4) If you wish, call your attorney and inform him of what has happened. Very likely, if he is a good one, he will calm you and explain what procedure will follow. If you want him to come to the scene, understand that it is going to cost you money and he will not be able to interfere with or obstruct the Police’s duty or actions. This is not American TV.

5) Please DO NOT be tempted to touch or move anything. If you want to be safe and kick the suspect’s weapon out of reach then do so, but TELL the Police, uniformed and detective what you did and why. (remember the suspect mentioned in point 2) In this example, you are not tampering with the scene, you are keeping yourself safe. DO NOT be tempted to alter anything else. I want to hand out hospital time when “experts” tell me “you must drag him inside” or “get a knife in his hand” If a guy comes to shoot me, why the hell must I put one of my own kitchen knives in his hand? What if your suspect is the one in 23 people that are left handed? You must know I arrested a guy because the suspect he shot in his driveway had a knife in his hand that matched the set in the dining room. How flipping stupid are you? Just remember that when all this has happened you are going to be entering shock. You are in no rational mental condition to be clever enough to start manipulating crime scenes. The detectives and forensic investigators see more crime scenes in a week than you will in a lifetime. They do know what they are doing and they do know an altered state when they see one. Here I am going to add the suspect too. If you drag, kick stab, punch a body after death, it will show up by the time a post mortem is done. DON’T DO IT.

6) It drives me nuts, but there is little worse than arriving at a serious scene like this and everyone and his uncle has had a walk around. Bloody footprints everywhere, half of them belong to people who have already left. Spent cartridges kicked down the passage or across the car park or crushed by big feet. Even if your Security Company guys arrive, please help by cordoning the scene as soon as possible. Even if that means closing your front door and not letting anyone into the house. NOBODY need to go and wander around and look. Once the Police arrive they will take over the cordon and control of the scene. It may be your house/yard but for a time it will be my crime scene and I will control who comes in. I know you will be traumatised, just understand we have a job to do.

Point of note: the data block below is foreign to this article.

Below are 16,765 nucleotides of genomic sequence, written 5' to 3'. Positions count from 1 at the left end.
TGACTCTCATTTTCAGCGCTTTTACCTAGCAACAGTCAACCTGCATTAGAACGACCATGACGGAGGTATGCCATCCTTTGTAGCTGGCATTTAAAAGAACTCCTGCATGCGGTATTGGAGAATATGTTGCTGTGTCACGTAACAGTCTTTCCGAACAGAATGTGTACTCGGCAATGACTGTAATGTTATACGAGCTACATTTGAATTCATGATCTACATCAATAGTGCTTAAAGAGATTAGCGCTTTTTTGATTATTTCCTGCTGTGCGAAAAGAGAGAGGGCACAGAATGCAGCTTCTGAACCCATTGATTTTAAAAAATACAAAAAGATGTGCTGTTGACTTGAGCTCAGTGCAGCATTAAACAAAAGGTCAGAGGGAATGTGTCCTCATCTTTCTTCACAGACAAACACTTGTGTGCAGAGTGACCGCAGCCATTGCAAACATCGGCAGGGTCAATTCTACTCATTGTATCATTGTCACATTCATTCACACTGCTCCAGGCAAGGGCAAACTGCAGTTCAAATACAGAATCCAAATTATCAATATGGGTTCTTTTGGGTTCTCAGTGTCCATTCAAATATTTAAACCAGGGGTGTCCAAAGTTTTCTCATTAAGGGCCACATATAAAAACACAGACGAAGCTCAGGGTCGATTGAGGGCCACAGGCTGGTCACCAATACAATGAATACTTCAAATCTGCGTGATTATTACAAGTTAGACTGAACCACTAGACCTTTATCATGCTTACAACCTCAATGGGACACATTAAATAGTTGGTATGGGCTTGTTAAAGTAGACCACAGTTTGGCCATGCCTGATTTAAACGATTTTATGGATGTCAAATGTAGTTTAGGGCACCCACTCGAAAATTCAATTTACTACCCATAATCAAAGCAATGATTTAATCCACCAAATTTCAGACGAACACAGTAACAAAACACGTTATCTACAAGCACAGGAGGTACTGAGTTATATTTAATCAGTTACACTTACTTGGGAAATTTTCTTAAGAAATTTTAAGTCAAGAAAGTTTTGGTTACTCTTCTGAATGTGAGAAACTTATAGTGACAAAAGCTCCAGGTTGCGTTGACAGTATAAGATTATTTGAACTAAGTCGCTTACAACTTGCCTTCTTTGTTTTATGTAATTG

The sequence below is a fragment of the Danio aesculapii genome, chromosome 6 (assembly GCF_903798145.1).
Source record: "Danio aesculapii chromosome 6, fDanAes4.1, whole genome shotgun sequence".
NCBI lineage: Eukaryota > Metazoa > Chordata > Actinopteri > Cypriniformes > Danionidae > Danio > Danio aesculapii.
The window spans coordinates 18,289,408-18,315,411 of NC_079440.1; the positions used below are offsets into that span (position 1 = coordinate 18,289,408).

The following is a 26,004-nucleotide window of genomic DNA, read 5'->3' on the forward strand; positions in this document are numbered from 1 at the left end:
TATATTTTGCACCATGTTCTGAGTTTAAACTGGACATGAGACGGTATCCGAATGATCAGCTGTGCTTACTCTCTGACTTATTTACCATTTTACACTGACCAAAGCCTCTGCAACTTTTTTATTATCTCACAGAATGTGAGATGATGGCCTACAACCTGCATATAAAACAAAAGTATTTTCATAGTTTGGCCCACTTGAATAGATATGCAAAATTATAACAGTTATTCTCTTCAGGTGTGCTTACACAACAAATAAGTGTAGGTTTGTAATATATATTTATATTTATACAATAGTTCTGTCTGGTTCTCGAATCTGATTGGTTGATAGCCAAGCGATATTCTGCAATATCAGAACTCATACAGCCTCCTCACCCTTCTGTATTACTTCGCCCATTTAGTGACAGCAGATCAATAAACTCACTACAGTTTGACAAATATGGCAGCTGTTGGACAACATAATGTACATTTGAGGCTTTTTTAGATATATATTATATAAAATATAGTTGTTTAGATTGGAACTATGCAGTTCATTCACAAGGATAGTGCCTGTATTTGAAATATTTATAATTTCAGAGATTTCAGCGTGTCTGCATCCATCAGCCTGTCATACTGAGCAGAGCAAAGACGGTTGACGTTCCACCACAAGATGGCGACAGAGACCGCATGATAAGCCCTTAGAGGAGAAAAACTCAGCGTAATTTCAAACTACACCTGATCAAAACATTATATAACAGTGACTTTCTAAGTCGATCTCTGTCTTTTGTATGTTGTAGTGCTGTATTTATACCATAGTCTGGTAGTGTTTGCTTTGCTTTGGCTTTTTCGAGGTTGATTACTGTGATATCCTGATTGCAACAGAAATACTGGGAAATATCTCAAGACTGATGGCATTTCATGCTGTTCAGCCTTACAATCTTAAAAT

7) Start taking your own photos of the scene as it lies. Remember the allegations in the Pistorius trial. Remember my advice not to move anything? This is your chance to prove that things were in situ when the Police arrive. DO NOT circulate the pictures to all your buddies. If you want to go to jail fast, see how social media can twist things. Do not discuss too much with witnesses, especially independent witnesses. Take their details, take a pic of them so you know who they are and give their details to the Police. Key things to photograph: The position of the suspect, in relation to other landmarks or features. Take the pic from a distance so that background can be seen. The weapon. Again a close up so that it can be clearly identified and then further back so you can see how it is lying and relation to what. Photo any other noteworthy features. If a door was damaged from force. A tool used, like a crowbar or screwdriver. Bullet holes in walls or the floor. Where spent cartridges lie, again in relation to a wall or on a carpet. If you can, try take all the photos from the same direction so you don’t lose perspective on what you are looking at. In saying all this, please remember my advice on trampling the scene and kicking things around. Be careful to preserve the scene.

8) When the Police arrive, please do not have weapons in your hands. If you have a firearm, holster it. I mean that sincerely. You do not need to have a gun in your hand when we are there, I assure you. On that point, we live in a multicultural society. I have arrested white guys for armed robbery. I don’t know you. When I arrive on a scene I have been called to and someone comes running or even walking towards me with a gun in his hand, he is a threat until I am satisfied he is not. Please understand, I don’t know you. I don’t know if that person is one of the crooks making a late escape and making a story that he is the home owner. Put the damn thing away until we ask for it. As with altering the scene. Do not unload it, clean it, drop it in the pool or whatever. Any alteration you make to that scene, including the weapon you used can be viewed with suspicion. Further, our ballistic guys are very good at their job. Please don’t try and file your firing pin or something similarly stupid. That screams “I did something wrong”. When the Police ask to examine your weapon, whatever it is, tell them first where it is, and if it is not on your person, where it is lying. If it is on you, or in a pocket, say so. If asked for, you must surrender it for examination. It will be handled carefully and bagged in the safety condition it is in. If asked for you must produce your firearm licence. Please understand. This is not the time for you to get cocky and remind everyone of your rights and start quoting the FCA. We know your rights and you will be reminded of them before you are asked to make any statement.